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The Macroeconomical Ramifications of the Russo-Ukrainian War

Updated: May 7, 2023

Mohit Bhabak, finalist of the Ontario Writing Workshop

April 1st, 2023


On February 24, 2022, Vladimir Putin announced that his Russian soldiers had begun a “special military operation” in Ukraine. With that, began the first full-scale land invasion since World War 2. With that, came Europe’s largest refugee crisis, the largest gathering of troops, tanks, planes, and shells, and the greatest scare of another global conflict since that great war itself. Millions of people displaced, killed, and devastated, all for a war that seemingly has no foreseeble end. Now, although the grave humanitarian and militaristic damage this conflict has caused is nothing short of horrific, arguably more devastating may just be the economic ramifications that have ensued worldwide following the onset of the invasion. The Russo-Ukrainian conflict has resulted in one of and perhaps the greatest magnitude of sanctions upon one nation in global history. Western nations, their allies, and many others imposed limited sanctions on Russia when it recognized the Donbas as an independent nation. When the attack itself began on October the 24th, 2022, harder sanctions almost rained down on Russia in what can be referred to as “economic warfare”, with western nations attempting to cripple the Russian nation by destroying their economy, Sanctions targeted individuals, banks, business, monetary exchanges, exports/imports, and more. Russian banks were removed from the SWIFT network on the 1st of March, 2022 in an unprecedented movie. With SWIFT being the agency facilitating almost all international financial transactions, this move made it extremely difficult for Russian banks to conduct business, and thus extremely difficult for exchanges utilizing the Russian Ruble as a whole. The host of sanctions also froze the assets of the Russian Central Bank, which held almost $630 billion USD in foreign-exchange reserves. The proposed Nord Stream 2 gas pipeline was also frozen. By just the 1st of March, the total amount of Russian assets frozen by sanctions amounted to over $1 trillion USD.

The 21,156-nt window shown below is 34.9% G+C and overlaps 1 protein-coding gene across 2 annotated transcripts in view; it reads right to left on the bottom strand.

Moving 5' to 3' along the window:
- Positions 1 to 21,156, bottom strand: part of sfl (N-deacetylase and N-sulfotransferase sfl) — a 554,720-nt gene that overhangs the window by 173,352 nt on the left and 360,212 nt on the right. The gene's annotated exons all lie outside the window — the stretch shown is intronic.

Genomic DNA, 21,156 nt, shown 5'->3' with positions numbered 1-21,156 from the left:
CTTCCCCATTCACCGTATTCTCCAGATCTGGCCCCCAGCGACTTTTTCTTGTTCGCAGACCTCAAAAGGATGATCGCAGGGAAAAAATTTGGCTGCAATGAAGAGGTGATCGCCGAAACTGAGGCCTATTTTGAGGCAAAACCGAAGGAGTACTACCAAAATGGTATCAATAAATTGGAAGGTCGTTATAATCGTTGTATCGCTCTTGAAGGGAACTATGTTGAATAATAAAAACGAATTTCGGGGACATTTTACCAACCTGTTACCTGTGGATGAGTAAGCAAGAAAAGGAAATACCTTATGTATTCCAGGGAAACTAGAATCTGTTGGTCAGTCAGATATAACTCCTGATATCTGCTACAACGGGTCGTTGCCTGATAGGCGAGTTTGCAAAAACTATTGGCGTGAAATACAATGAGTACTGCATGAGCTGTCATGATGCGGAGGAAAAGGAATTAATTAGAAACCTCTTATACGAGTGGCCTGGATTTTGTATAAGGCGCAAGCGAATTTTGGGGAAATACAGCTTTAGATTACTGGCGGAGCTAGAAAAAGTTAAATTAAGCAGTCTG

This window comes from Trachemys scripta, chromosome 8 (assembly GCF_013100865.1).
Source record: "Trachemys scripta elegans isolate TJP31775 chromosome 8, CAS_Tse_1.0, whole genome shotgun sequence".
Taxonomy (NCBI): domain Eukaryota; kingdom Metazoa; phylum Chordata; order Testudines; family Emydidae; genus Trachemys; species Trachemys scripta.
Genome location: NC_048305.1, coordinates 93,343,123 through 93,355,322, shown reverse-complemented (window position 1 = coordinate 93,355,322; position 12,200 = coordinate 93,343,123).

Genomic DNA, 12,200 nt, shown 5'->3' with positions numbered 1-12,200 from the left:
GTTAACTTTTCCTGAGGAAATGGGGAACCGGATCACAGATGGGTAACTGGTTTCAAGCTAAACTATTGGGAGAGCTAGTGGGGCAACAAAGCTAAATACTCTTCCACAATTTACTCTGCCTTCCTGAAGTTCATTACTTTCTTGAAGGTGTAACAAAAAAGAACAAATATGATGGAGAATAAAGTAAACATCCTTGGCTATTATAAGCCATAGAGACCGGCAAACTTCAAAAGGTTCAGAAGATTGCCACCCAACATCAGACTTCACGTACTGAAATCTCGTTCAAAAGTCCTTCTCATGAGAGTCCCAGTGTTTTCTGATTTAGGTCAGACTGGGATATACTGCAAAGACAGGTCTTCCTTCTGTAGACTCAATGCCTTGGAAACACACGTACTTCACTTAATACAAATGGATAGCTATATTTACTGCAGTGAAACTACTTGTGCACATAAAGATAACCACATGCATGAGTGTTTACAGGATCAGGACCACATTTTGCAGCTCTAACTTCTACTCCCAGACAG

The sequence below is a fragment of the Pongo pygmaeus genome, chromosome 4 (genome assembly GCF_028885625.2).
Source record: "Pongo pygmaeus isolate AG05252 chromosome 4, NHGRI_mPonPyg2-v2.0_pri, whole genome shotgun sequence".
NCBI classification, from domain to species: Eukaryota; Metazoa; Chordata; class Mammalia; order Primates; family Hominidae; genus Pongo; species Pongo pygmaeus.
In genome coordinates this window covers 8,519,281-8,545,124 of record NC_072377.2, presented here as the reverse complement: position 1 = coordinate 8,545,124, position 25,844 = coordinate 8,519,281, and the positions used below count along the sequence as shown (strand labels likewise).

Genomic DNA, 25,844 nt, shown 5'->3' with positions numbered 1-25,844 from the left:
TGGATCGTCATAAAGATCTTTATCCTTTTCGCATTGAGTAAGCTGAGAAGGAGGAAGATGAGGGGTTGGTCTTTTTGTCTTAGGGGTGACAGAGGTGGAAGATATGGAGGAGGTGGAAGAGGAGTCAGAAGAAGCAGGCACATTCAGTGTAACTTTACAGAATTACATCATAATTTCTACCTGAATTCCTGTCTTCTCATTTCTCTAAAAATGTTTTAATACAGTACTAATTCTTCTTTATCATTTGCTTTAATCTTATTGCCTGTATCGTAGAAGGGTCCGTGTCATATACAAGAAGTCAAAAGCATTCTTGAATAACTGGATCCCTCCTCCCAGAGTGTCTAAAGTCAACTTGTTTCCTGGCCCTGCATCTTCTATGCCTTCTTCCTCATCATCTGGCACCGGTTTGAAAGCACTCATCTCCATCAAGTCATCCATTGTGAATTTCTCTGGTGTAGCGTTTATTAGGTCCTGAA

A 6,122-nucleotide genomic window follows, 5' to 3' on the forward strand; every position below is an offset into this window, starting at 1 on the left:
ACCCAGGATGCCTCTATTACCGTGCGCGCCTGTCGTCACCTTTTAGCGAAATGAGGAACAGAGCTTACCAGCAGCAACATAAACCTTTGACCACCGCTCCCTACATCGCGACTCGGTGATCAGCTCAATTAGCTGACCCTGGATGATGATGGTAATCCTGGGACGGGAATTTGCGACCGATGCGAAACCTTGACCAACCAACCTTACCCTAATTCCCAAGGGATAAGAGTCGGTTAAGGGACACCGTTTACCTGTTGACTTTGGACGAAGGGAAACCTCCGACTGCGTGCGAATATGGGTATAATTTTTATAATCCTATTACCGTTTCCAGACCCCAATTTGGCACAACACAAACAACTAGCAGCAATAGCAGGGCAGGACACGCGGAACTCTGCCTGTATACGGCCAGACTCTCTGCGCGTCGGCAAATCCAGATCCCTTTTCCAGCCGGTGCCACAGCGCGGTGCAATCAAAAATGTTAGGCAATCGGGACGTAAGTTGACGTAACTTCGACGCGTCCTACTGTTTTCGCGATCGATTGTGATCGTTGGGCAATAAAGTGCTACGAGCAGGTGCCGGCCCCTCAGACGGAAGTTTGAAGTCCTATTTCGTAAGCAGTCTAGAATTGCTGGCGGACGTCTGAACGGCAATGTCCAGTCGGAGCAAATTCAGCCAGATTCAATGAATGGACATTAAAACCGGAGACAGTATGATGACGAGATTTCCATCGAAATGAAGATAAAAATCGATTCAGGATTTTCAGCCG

The Impact

The impacts of these sanctions on Russia were devastating at the beginning, with the Russian stock market falling by 39% on just the first day of the invasion. The national currency, the Russian Ruble, fell to record lows as citizens rushed to exchange the Ruble for foreign currencies before it went worthless. Many stock exchanges, notably those in the capital, Moscow, and Saint Petersburg closed until the 18th of March, 2022, in an attempt to negate a complete collapse of the stock market. This closure was also the largest in the nation’s history.